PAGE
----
Dyslexia is often misunderstood and is used as a catch-all term for reading disorders. However, other lesser-known reading disorders often mimic dyslexia, such as Specific Reading Comprehension Deficits (S-RCD). While people with dyslexia struggle to sound out words and often confuse letters, people with S-RCD can decode words but struggle to understand what they read. In an interview, celebrity Jennifer Aniston shared that she grew up believing she was stupid, revealing that she was finally diagnosed with dyslexia at age 20.  Other celebrities such as Whoopi Goldberg and Tom Cruise also revealed they were diagnosed with dyslexia. It is very common for dyslexia not to be discovered until adulthood; therefore, people grow up with low self-esteem thinking they aren’t smart and that something is wrong with them. Yet according to the U.S. National Library of Medicine, there’s no correlation between dyslexia and intelligence. Many people diagnosed with this disorder have normal or above-average intelligence. S-RCD often goes undiagnosed until it becomes an unavoidable problem. According to Neuroscience News, “Neuroimaging of children showed that the brain function of those with S-RCD while reading is quite different and distinct from those with dyslexia. Those with dyslexia exhibited abnormalities in a specific region in the occipital-temporal cortex, a part of the brain that is associated with successfully recognizing words on a page.” A few months ago, the Mississippi Board of Education notified 5,612 third grade students that they failed to pass the reading test that would allow them to enter the fourth grade. While some deemed the test unfair, Governor Bryant believes that taking a tough stance is the best course of action in the long run, crediting his own fourth grade teacher with discovering that his reading disability was caused by dyslexia, and helping him overcome it. “Repeating the third grade was the best thing that ever happened to me,” the governor said. Because of its prominence in the news, dyslexia often overshadows other reading disorders. In schools, it is necessary to break down reading disabilities, or learning disabilities in general, and match the disability with intervention strategies to assist the student. Once the underlying causes of reading disabilities are understood, school personnel can use their knowledge to help students understand their strengths and weaknesses regarding reading and language. What do you think? PAR wants to hear from you, so leave a comment and join the conversation!
[embed]https://www.youtube.com/watch?feature=player_detailpage&v=IadhMXIQWuU[/embed] Looking for an easy and effective way to track classroom behavior? Look no further than the DBR Connect. The DBR is an online tool that allows teachers, administrators, and school-based intervention teams to rate classroom behavior quickly and easily and track it over time.  Based on more than a decade of research, DBR Connect was developed by school psychologists Drs. Sandra Chafoules and T. Chris Riley-Tillman, who know educators and school psychologists need a customizable assessment that requires limited materials and virtually no paperwork and can be completed quickly.  Using built-in, easy-to-use sliders, users rate three core student behaviors—Academically Engaged, Disruptive, and Respectful—which studies have shown are the keys to school success. Users can also add customized behaviors tailored to their unique student population, such as “Uses cell phone during class.”  In just a few minutes per day, teachers can easily monitor student behavior online and determine if intervention strategies are working. Results can be tracked by the behavior, by the student, by the teacher, across a school, or across an entire district. Charts and reports offer intervention recommendations. Learn more about DBR Connect today!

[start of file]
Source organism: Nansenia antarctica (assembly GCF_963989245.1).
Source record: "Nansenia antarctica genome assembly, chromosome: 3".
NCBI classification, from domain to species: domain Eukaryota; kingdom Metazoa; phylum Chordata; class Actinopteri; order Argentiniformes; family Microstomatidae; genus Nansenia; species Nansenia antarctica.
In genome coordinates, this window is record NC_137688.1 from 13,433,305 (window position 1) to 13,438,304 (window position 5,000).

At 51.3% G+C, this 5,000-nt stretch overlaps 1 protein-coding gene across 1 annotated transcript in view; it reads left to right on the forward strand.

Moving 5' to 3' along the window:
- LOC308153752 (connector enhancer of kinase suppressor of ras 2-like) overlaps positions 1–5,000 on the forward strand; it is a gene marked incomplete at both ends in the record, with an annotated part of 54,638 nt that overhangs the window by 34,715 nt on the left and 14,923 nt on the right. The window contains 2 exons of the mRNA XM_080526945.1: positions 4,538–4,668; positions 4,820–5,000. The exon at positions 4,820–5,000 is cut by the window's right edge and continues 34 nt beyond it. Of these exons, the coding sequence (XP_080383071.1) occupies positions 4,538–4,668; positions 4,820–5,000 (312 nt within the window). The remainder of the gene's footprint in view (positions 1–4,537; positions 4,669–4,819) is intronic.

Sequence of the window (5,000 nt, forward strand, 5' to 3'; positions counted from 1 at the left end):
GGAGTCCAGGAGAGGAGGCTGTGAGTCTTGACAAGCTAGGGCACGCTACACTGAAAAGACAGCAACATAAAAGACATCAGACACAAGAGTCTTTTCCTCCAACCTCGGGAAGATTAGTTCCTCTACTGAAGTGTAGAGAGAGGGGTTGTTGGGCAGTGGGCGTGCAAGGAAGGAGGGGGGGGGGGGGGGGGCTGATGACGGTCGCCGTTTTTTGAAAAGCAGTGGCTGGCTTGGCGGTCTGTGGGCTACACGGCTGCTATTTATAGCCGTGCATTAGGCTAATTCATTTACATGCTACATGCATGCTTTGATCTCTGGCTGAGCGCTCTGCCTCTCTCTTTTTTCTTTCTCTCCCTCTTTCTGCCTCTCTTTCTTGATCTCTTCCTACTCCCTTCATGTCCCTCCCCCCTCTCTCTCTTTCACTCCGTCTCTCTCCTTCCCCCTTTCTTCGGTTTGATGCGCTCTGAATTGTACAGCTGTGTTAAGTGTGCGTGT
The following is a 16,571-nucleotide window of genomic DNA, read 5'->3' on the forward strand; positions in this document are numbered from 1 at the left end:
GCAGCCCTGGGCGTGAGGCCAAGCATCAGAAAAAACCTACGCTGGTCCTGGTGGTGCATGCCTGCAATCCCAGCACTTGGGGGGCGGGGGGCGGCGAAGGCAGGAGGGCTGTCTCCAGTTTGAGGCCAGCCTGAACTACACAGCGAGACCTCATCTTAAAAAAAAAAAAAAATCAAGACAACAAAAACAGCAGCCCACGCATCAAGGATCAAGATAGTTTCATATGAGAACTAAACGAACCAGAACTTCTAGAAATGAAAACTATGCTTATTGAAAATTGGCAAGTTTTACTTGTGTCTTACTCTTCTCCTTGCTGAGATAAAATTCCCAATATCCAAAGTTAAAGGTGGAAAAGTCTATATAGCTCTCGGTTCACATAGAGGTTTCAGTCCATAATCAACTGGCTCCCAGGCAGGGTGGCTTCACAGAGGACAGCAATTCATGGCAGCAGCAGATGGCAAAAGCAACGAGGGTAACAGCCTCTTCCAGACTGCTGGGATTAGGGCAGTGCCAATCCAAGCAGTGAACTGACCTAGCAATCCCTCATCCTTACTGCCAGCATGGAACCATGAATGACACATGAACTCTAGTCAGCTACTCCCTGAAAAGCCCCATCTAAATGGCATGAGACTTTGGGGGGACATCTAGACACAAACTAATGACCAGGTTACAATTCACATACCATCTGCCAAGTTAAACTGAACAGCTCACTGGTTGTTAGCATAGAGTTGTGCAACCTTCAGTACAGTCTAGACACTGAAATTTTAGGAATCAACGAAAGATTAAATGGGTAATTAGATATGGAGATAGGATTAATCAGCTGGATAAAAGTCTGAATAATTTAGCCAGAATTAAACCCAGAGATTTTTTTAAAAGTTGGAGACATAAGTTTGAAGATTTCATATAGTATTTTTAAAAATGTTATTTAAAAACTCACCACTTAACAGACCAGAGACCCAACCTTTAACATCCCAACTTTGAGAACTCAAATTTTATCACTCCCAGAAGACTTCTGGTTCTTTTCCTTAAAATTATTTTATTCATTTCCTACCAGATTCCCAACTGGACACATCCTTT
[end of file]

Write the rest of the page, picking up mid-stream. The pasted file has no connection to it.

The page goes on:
When we think of self-esteem, the first thing that comes to mind is feeling good about ourselves. Norman Vincent Peale, who wrote the classic, The Power of Positive Thinking, is considered the father of self-esteem. He made the idea of positive thinking a phenomenon. In his follow-up book, Positive Imaging: The Powerful Way to Change Your Life, he said, “There is a powerful and mysterious force in human nature that is capable of bringing about dramatic improvement in our lives. It is a kind of mental engineering... So powerful is the imaging effect on thought and performance that a long-held visualization of an objective or goal can become determinative... This releases powerful internal forces that can bring about astonishing changes.” Merely thinking good thoughts and speaking positively may provide temporary benefits, resulting in pseudo-self-esteem. Psychotherapist Nathaniel Branden, author of The Psychology of Self-Esteem: A Revolutionary Approach to Self-Understanding That Launched a New Era in Modern Psychology, describes pseudo-self-esteem as “an irrational pretense at self-value” and “a nonrational, self-protective device to diminish anxiety and to provide a spurious sense of security.” Genuine self-esteem goes beyond imaging and visualization. Those things may play a role, but they are just one piece of the puzzle. The other piece is doing good, according to Hartwell-Walker, a licensed psychologist and marriage and family therapist and author of Self-Esteem: A Guide to Building Confidence and Connection One Step at a Time. She states, “Cultivating genuine self-esteem takes work and awareness. It’s a lifelong process. It means balancing ‘our feelings with our doings.’” Though self-esteem and self-confidence often seem to go hand in hand, it is possible to have one without the other. Confidence is often the result of successful activity. The more success one has, the more confident that person will be on the next attempt. Therefore, confidence largely operates within the realm of the known. But esteem has to do with perception of one’s own inherent value. According to Hartwell-Walker, the two parts of genuine self-esteem constantly interact with each other. “Feeling good about ourselves is the outcome of doing good things and doing good things (things that contribute to our community and to others’ well-being) is what makes us feel good.” Positivity without action leads to pseudo-self-esteem, and action without positivity leads to confidence without esteem. What do you think about the difference between self-esteem and self-confidence? PAR wants to hear from you, so leave a comment and join the conversation!